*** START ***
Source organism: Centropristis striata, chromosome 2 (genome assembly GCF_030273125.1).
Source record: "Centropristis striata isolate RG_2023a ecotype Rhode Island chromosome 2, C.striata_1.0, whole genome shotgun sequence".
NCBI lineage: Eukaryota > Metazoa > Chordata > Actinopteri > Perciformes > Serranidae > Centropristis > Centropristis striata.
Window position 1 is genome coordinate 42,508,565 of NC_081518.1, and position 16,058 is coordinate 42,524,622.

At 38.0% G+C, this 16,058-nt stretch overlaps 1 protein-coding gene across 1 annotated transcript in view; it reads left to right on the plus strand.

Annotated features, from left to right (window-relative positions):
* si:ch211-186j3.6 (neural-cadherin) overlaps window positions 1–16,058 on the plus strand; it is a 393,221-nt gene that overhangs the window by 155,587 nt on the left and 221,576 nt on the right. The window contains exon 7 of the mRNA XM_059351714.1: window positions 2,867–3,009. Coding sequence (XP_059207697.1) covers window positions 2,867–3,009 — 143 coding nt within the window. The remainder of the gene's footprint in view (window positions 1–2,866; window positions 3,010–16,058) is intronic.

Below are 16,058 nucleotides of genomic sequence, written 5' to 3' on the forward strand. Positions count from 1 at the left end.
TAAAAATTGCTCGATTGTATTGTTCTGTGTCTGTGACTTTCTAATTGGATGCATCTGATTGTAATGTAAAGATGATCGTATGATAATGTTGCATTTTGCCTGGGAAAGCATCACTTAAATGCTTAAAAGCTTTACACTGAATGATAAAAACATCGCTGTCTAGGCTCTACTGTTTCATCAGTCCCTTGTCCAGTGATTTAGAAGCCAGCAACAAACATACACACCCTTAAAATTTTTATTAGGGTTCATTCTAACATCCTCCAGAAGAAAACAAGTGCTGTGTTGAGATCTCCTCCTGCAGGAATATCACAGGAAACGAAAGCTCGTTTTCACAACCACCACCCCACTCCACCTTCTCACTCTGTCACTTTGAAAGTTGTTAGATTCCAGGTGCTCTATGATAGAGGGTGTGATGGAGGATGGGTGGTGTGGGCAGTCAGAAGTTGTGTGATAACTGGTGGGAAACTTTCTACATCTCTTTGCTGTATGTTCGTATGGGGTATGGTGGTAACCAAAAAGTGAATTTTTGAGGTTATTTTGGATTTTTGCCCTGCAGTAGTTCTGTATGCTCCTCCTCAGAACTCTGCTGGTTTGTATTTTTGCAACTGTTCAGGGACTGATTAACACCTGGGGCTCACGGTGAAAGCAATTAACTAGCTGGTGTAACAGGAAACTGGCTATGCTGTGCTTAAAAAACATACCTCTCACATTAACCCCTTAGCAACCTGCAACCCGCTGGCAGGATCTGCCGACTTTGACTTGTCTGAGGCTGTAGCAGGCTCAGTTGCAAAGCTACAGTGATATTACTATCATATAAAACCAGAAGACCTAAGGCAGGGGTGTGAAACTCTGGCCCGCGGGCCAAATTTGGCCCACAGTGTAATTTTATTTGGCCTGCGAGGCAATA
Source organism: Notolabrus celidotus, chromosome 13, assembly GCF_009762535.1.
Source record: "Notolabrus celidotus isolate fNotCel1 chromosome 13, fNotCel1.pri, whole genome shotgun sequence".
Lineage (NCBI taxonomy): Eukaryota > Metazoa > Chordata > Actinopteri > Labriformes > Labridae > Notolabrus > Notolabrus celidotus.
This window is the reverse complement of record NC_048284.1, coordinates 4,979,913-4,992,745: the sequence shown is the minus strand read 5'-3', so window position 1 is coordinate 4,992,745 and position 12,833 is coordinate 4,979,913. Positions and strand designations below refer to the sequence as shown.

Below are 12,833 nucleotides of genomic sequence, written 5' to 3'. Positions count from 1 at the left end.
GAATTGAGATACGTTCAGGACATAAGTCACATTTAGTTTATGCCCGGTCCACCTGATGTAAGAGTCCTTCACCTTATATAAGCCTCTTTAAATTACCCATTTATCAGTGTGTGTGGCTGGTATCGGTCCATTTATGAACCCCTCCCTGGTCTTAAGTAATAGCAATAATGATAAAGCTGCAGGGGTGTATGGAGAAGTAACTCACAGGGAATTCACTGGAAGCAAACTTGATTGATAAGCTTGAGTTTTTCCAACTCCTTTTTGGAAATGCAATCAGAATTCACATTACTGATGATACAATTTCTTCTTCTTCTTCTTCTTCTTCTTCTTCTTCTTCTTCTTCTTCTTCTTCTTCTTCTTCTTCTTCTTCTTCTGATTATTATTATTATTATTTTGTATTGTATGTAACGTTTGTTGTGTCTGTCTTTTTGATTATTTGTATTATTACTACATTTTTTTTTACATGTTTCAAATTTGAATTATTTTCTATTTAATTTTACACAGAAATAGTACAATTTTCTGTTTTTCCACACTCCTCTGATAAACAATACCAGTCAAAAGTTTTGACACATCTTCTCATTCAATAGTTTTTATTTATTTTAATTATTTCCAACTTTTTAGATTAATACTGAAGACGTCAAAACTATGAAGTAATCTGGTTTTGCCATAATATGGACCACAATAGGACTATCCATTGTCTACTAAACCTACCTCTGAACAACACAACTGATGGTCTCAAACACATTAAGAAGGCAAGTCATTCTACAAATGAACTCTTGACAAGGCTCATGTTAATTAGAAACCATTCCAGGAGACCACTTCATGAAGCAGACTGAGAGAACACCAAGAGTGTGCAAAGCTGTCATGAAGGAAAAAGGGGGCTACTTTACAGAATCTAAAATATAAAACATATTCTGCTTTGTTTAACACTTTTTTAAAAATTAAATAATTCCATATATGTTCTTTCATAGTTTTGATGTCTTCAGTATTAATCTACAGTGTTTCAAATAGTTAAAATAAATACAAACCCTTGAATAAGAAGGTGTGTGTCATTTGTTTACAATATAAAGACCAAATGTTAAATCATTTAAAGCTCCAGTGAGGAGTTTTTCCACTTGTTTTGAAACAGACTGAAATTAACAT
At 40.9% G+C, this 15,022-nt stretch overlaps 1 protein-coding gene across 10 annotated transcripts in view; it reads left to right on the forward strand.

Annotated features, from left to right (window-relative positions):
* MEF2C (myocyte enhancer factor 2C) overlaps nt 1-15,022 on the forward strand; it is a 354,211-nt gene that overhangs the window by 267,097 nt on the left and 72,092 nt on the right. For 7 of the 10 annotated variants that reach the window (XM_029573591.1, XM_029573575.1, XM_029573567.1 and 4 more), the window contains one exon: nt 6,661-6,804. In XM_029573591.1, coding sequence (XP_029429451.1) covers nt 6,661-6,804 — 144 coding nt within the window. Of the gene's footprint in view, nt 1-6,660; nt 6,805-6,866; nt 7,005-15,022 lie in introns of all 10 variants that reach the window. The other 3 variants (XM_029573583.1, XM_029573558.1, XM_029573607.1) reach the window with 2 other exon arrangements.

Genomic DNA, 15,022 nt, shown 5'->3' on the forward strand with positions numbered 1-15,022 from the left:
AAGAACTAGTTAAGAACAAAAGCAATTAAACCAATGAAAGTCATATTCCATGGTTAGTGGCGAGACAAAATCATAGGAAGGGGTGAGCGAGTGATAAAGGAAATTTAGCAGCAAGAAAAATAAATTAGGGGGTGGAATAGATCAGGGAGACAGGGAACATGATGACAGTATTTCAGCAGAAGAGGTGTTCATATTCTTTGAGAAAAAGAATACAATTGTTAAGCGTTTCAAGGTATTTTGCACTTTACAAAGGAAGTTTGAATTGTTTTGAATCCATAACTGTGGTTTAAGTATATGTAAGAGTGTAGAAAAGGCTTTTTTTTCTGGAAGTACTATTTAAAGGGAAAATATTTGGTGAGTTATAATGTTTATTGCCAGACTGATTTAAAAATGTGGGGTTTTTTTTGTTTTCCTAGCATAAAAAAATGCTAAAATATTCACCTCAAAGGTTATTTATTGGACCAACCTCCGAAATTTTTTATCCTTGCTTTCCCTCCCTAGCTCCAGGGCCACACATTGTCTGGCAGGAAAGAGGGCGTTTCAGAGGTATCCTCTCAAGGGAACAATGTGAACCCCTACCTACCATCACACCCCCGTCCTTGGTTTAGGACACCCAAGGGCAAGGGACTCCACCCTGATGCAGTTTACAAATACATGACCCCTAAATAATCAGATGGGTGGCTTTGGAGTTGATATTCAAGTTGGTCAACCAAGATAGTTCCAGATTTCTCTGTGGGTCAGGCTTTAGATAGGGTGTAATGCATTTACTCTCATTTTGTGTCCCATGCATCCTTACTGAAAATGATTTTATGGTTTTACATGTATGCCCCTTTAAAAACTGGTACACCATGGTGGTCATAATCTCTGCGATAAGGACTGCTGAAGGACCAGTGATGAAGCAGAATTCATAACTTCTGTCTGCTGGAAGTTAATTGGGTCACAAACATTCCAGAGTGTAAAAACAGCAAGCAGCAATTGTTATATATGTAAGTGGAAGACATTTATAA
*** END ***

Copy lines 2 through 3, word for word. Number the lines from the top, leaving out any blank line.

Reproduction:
Source record: "Centropristis striata isolate RG_2023a ecotype Rhode Island chromosome 2, C.striata_1.0, whole genome shotgun sequence".
NCBI lineage: Eukaryota > Metazoa > Chordata > Actinopteri > Perciformes > Serranidae > Centropristis > Centropristis striata.